[Warning: If you are interested in a calm, comfortable life, this blog will be counterproductive for you.]

Monday, September 15, 2014

Your Creative Brain: Seven Steps to Maximizing Imagination, Productivity, and Innovation (book review)

I love the content. But I give four stars (not five) because it's overly technical/academic in it's language. I'm all about rigorous research. But the author is at Harvard and wrote this like a long academic journal article. If you can get pat the dry, over complicated language, it's a good read. Example: she calls these thinking modes "cognitive brain sets" or "brain activation patterns".

Creativity, the author argues, is not a single mental process, not a magical gift some have and others don't. Rather, it is the ability to engage in and transition between several ways of thinking. 

The first thinking pattern she discusses is the "absorb" mode, where you are open, curious, and nonjudgmental about what's happening around you. The key here is to see with fresh eyes rather than filter the world though your assumptions. 

The "reason" mode is a deliberate problem solving mode. You systematically analyze the gaps, look for patterns, test ideas, etc. 

The "connect" mode is where you reach for associations, finding similar themes but in non-obvious ways. This is where you see how building team cohesion is like baking a cake, or how thinking of paintbrush bristles like a pump for paint opens new manufacturing options.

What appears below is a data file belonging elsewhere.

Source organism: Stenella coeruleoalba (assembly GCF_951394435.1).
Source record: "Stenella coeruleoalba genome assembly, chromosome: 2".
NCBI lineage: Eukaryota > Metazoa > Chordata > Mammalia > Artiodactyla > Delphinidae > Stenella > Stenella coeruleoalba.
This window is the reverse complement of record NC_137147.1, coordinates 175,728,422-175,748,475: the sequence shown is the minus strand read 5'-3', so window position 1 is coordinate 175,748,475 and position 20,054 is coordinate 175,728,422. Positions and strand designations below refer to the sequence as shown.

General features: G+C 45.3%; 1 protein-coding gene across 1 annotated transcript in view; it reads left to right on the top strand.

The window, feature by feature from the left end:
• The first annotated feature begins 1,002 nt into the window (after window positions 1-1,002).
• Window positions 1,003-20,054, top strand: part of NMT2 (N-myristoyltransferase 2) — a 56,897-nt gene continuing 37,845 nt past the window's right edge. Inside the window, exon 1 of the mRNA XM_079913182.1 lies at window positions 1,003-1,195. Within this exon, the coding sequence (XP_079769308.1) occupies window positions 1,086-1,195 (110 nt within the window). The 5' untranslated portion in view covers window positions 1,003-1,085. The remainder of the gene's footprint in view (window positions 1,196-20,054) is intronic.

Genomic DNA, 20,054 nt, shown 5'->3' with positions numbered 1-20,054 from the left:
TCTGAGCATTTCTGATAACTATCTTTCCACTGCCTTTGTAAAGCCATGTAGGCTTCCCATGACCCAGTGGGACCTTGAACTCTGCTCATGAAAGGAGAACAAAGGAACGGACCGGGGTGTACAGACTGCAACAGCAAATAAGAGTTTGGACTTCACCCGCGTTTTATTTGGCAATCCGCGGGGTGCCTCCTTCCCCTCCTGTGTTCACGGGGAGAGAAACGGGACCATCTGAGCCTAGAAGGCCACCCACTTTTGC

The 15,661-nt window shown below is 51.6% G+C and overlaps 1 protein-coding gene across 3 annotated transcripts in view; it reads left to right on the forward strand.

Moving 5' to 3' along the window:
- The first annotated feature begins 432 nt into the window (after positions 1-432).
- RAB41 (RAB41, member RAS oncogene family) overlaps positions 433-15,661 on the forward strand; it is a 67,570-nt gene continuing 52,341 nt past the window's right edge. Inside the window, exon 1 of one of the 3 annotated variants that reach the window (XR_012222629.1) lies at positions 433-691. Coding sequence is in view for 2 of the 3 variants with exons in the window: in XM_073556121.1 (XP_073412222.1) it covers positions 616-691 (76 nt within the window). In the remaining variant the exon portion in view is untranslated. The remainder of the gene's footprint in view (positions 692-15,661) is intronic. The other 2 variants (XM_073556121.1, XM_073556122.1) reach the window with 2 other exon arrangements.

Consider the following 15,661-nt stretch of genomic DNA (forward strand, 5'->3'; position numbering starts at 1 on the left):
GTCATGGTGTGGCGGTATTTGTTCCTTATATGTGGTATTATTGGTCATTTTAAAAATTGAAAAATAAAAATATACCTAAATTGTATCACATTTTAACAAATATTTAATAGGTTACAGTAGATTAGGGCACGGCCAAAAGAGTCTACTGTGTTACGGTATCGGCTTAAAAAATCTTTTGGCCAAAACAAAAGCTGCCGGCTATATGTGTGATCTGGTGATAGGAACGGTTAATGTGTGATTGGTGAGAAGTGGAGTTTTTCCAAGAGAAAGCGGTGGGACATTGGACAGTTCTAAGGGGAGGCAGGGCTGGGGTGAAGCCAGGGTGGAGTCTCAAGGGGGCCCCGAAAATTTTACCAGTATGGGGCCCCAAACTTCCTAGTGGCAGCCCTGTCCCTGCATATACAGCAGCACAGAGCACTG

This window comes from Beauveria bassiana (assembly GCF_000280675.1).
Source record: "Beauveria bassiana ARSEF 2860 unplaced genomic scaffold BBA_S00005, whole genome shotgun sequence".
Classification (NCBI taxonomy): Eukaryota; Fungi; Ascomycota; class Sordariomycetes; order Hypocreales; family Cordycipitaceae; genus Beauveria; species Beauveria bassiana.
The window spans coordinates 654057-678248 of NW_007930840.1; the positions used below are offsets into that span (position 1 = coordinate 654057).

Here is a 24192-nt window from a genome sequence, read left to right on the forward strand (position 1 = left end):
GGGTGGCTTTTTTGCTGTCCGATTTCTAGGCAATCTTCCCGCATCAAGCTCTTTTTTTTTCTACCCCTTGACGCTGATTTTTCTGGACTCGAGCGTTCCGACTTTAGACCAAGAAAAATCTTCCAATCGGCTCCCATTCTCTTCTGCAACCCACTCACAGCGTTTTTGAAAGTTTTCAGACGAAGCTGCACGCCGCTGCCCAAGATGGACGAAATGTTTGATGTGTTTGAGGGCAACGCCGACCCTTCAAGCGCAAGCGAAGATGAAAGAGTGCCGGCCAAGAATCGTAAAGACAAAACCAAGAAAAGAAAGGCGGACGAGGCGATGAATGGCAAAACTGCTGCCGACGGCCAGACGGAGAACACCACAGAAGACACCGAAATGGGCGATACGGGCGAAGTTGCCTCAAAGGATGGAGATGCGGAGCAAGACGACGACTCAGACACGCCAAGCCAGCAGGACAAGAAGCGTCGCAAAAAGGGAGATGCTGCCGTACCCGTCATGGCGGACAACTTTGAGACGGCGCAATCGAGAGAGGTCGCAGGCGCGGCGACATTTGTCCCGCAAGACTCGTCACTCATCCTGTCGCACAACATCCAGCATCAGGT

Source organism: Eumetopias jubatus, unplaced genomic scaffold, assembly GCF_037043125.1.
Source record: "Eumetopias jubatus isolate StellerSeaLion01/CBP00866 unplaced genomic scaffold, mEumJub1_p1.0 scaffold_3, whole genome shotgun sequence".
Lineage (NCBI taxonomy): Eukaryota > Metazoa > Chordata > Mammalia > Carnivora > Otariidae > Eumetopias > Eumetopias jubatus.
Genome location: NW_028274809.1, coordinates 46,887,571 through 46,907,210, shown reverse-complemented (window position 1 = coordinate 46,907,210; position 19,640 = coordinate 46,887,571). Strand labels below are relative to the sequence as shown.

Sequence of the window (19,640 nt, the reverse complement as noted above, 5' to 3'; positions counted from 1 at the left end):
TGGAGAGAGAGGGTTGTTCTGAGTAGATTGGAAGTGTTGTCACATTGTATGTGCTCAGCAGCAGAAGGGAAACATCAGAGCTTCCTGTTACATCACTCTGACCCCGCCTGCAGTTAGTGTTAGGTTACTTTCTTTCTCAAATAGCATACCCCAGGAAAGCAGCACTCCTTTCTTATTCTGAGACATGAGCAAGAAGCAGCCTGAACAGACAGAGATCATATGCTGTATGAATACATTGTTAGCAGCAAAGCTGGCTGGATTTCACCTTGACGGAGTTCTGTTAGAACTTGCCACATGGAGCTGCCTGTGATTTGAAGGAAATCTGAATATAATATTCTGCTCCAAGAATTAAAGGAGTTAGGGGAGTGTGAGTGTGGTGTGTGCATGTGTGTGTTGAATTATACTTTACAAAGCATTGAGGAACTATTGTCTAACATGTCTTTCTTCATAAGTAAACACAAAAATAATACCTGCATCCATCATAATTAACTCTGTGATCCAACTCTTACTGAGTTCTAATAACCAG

The "envision" brain mode is using your imagination, vividly seeing what could be. You pose a possibility and then envision all the ways it would play out. 

The "evaluate" mode uses an explicitly judgmental process. All creative professionals know that many more ideas are generated than can be used. In fact, many of them are really bad ideas. Doing the hard work of sorting and rejecting some ideas so you can focus on good ones is at the heart of good creative work. 

The "transform" mode, she says, happens when the negative feelings about yourself and life fuel creative work. I actually totally disagree with this mode being on her list. There are a lot of creative professionals who struggle with negative feelings. But I think feeling blue doesn't in and of itself contribute to creativity. I think creativity can help alleviate or channel those feelings. But it's a separate thing. Correlation does not equal causation. 

The last mode is the "stream" mode. This is when you get so caught up in what you're doing that time fades away and you zone out. It's when the challenge matches your skill level and there is real time feedback (even if just your own feelings on how you're doing). This mental process often generates ideas and work that feels effortless and even from beyond ourselves. 

But, again, creativity requires all these modes. It's not staying in your favorite mode. It's being proficient in each. And it's being able to slide back and forth without a major loss of energy or time. When you can do this, you can be creative in any field. 

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